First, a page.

In a high-profile speech and an op-ed in the Financial Times, Microsoft has gone out of its way to attack Google, claiming that Google's Library Project "systematically violates copyright" and that YouTube "knowingly tolerates piracy."

There is something more important here than just the latest spat between these industry titans: the proper relationship between copyright and innovation. In these screeds against Google, Microsoft comes out in favor of "collaboration" -- in other words, asking permission of affected copyright owners before innovating. It attacks Google for "unilateralism" -- in other words, innovating without asking permission first. Microsoft frames the question this way: "should business models that are built on the backs of others' intellectual property choose a path that respects IP, or a path that devalues it?"

Of course, that's a loaded question, as it assumes that "respecting IP" is equivalent to "asking permission before innovating." Let's consider all the businesses that are, to a lesser or greater extent, built on the backs of copyrighted content:

  • MP3 players, iPods
  • televisions and TV antennas
  • photocopiers
  • stereos, speakers, headphones, CD players
  • audio cassette recorders
  • TiVo, VCRs
  • public libraries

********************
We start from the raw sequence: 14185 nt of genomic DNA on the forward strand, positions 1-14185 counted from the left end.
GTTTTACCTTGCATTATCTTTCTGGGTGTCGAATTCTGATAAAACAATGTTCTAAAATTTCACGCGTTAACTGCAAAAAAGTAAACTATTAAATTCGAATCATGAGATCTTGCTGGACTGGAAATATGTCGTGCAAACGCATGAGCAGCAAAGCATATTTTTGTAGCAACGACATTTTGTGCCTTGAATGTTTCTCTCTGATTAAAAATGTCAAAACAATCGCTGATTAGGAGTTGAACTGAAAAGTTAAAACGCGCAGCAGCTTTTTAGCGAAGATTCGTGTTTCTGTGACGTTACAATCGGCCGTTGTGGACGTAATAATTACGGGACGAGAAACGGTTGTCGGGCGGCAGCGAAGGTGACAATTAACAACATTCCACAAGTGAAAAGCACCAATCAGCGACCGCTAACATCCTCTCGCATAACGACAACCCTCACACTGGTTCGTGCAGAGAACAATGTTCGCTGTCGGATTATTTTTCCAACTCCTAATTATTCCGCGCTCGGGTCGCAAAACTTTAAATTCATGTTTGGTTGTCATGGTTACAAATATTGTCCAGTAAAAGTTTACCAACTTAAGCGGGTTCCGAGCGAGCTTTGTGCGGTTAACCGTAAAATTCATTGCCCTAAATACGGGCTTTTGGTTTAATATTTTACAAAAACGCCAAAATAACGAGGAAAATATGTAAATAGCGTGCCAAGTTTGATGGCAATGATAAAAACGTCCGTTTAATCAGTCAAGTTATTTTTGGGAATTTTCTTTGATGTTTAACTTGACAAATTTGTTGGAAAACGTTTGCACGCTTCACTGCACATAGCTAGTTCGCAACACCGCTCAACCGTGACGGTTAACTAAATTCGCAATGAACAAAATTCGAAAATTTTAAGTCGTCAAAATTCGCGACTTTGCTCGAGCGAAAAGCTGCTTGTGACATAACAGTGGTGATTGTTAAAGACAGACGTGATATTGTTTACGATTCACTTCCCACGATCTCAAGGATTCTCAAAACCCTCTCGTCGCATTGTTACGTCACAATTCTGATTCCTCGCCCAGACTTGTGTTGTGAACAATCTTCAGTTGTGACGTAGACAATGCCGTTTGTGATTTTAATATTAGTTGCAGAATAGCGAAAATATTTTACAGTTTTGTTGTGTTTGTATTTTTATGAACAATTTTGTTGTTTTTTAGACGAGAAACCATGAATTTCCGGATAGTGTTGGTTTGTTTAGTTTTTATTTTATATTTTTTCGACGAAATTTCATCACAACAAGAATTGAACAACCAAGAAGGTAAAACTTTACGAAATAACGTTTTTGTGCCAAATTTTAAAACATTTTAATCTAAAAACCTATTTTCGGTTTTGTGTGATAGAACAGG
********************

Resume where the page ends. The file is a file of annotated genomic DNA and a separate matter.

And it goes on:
• reading glasses
  • art gallery audio tours

The common thread between all of them? None of these businesses asked permission from, or paid a penny in royalties to, copyright owners. In several of these cases, there had to be lawsuits in order to defend that principle, just as Google is doing now in several of its lawsuits.

And it's lucky for Microsoft that prior innovators were willing to go out on a limb and fight for the freedom to innovate without asking permission first -- otherwise Microsoft would have had to ask permission from all the world's websites before it launched Internet Explorer (built on the backs of all the websites, without asking them permission, don't you know).

Of course, there's nothing wrong with voluntarily undertaking to do more than copyright law requires, as Microsoft has with its book search product, with the Zune, and with its proposed video service. But it's something else altogether to say that "respect for IP" requires such a thing. In many cases (such as Google's Library Print Project), it does not.

Remember, if Google wins the Google Library Project lawsuits, the fair use principle it establishes will benefit everyone, including those who want to scan books to compete with Google. Microsoft's "collaborate" principle, in contrast, will benefit only those companies who are big enough to get big copyright owners to answer their calls -- a world where Microsoft will have an unfair advantage.

So kudos to Google for standing up for fair use. And shame on Microsoft for suggesting that only those who "collaborate" are entitled to innovate.

UPDATE: Santa Clara Law School Professor Eric Goldman reminds me of another business built on other people's copyrighted works: operating system software like Windows!

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